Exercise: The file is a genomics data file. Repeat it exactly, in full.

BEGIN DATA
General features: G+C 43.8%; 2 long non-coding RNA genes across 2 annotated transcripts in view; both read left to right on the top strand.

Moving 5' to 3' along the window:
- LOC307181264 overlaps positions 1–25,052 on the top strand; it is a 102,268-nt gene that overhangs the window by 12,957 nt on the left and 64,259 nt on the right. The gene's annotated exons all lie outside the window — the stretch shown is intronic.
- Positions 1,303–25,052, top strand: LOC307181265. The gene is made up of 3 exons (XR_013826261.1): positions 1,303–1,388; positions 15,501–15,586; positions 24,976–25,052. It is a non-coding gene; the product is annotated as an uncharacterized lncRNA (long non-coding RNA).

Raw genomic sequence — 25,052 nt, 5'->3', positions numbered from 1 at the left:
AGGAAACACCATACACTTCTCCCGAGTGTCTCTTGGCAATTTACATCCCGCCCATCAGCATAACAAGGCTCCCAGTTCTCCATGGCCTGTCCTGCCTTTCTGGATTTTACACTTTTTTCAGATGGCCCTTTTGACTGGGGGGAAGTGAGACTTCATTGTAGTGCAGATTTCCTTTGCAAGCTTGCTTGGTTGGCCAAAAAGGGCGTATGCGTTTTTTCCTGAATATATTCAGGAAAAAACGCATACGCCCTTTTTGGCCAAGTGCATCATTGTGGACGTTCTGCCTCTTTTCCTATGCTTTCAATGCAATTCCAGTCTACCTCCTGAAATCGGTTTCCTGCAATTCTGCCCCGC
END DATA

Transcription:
General features: G+C 43.8%; 2 long non-coding RNA genes across 2 annotated transcripts in view; both read left to right on the top strand.

Moving 5' to 3' along the window:
- LOC307181264 overlaps positions 1–25,052 on the top strand; it is a 102,268-nt gene that overhangs the window by 12,957 nt on the left and 64,259 nt on the right. The gene's annotated exons all lie outside the window — the stretch shown is intronic.
- Positions 1,303–25,052, top strand: LOC307181265. The gene is made up of 3 exons (XR_013826261.1): positions 1,303–1,388; positions 15,501–15,586; positions 24,976–25,052. It is a non-coding gene; the product is annotated as an uncharacterized lncRNA (long non-coding RNA).

Raw genomic sequence — 25,052 nt, 5'->3', positions numbered from 1 at the left:
AGGAAACACCATACACTTCTCCCGAGTGTCTCTTGGCAATTTACATCCCGCCCATCAGCATAACAAGGCTCCCAGTTCTCCATGGCCTGTCCTGCCTTTCTGGATTTTACACTTTTTTCAGATGGCCCTTTTGACTGGGGGGAAGTGAGACTTCATTGTAGTGCAGATTTCCTTTGCAAGCTTGCTTGGTTGGCCAAAAAGGGCGTATGCGTTTTTTCCTGAATATATTCAGGAAAAAACGCATACGCCCTTTTTGGCCAAGTGCATCATTGTGGACGTTCTGCCTCTTTTCCTATGCTTTCAATGCAATTCCAGTCTACCTCCTGAAATCGGTTTCCTGCAATTCTGCCCCGC